I work in Human Resources. I started with my current company fresh out of college and full of enthusiasm about the idea of a “real” job. I began as an HR assistant, and quickly worked my way up the ranks to HR Generalist and now my current position working in Training & Development. While the work was always “work”, I found ways to challenge myself and prided myself on learning new technologies, skills and expanding my horizons in the HR field. I even started a Masters program to follow my interest in organizational learning and intended to take that knowledge into corporate training. Now, after 3 years, I am bored. B-O-R-E-D. I could do my job with my eyes closed, and have not learned anything new in several months (except maybe how to do my work so efficiently that I can spend several hours poking around the internet without lowering my productivity).
If this were any other time in my life, I would most likely be scouring the internet for job postings and considering a career shift. However, the reality is that most employers require one year of service before they grant you maternity insurance benefits. Ay, there’s the rub. If I switch jobs now, and get pregnant soon, I may be left without proper insurance. I’d rather be bored than unable to pay my bills. (This is all compounded by the current economic slump, of course! No guarantees I’d even be able to find a job right now, even considering my shiny, new Masters degree).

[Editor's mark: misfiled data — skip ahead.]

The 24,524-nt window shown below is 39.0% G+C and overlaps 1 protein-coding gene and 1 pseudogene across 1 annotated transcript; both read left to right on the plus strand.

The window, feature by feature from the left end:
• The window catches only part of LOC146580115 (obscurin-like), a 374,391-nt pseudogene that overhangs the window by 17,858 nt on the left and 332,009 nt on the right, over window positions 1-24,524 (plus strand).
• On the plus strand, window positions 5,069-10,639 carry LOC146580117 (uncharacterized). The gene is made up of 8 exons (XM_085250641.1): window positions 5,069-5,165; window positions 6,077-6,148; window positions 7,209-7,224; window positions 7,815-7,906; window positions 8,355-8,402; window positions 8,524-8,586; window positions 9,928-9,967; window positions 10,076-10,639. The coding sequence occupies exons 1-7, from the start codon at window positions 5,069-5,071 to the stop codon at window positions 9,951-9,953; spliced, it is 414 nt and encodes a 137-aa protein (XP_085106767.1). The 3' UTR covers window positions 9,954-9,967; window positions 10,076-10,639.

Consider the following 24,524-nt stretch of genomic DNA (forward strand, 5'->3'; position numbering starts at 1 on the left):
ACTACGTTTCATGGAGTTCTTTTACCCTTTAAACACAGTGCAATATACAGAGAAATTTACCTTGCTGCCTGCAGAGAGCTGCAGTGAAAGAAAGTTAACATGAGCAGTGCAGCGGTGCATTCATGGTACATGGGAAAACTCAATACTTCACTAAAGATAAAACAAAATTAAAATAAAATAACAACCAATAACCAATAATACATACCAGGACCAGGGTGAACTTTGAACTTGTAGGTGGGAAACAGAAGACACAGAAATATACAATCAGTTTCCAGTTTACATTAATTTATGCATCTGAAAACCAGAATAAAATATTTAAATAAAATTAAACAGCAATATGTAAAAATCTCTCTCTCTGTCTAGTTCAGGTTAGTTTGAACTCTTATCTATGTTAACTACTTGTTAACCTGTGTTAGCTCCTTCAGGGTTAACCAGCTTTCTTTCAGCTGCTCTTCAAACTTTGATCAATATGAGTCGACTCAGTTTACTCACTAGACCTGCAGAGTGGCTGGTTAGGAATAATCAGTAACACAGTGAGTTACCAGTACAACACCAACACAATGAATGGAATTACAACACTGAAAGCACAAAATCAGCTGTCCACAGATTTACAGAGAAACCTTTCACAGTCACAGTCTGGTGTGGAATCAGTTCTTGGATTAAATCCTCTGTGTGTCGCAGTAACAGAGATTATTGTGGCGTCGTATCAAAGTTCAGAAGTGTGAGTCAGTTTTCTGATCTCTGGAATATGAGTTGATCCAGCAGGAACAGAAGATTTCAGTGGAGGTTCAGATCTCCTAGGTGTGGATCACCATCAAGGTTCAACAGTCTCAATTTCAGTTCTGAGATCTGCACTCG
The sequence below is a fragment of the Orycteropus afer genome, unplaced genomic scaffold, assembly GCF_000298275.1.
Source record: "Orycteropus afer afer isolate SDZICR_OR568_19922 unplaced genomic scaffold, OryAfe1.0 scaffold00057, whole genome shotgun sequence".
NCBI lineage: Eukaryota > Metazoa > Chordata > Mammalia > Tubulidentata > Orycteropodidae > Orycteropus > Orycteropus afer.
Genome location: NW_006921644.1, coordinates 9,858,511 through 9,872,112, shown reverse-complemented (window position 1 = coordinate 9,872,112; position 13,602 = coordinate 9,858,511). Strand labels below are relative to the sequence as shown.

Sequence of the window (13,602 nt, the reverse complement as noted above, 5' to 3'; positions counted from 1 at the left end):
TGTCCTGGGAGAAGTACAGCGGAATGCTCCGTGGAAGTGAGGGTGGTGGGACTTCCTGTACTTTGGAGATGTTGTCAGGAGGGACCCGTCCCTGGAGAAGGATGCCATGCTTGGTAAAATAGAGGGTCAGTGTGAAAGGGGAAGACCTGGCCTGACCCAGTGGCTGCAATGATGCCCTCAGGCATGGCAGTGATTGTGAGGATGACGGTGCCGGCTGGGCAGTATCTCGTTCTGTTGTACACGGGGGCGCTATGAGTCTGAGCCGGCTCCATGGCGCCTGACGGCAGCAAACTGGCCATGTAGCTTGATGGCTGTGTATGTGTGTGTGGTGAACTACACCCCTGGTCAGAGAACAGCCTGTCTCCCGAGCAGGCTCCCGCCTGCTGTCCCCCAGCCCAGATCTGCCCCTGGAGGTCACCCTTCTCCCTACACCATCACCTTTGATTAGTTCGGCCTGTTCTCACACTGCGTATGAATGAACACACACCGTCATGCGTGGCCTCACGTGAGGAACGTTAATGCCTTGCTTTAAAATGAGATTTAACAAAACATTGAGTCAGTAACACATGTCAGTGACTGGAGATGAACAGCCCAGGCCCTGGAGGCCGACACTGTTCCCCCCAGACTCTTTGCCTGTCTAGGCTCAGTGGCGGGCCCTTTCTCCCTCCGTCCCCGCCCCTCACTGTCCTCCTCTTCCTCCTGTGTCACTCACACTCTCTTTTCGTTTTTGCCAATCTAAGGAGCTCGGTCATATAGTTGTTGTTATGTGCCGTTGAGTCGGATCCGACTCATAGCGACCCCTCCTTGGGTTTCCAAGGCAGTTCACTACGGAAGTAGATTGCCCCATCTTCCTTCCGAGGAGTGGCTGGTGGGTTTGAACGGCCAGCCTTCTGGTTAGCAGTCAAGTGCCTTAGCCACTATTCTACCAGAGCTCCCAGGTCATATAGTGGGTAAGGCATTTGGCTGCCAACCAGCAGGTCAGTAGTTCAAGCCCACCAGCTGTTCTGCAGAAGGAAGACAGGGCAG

That certainly got me thinking, though, that I’d better hold onto my current position as tight as I can right now. Bored or not. Because being laid off right now would put me in an even worse predicament — no health insurance (for me or my husband, as he works for himself, so we both get health insurance through my company), not to mention disability insurance, life insurance, retirement funds, etc.
In these scary economic times, it is no secret that employers are looking for anyone they can cut from their payroll to reduce costs. And I can only imagine that employers who find out their employees are pregnant might be tempted to cut them before non-pregnant colleagues, due to the hefty costs they will undoubtedly incur through doctor’s appointments and the time off they must provide. Now, you don’t have to be in HR to know that is illegal, but it happens all the time.
So, I’m going to sit tight. I’m going to do my best to ask for new projects and new challenges and try to be content with my current position. Lord knows I am thankful just to have a job right now, so if it ain’t broke, don’t fix it. Right?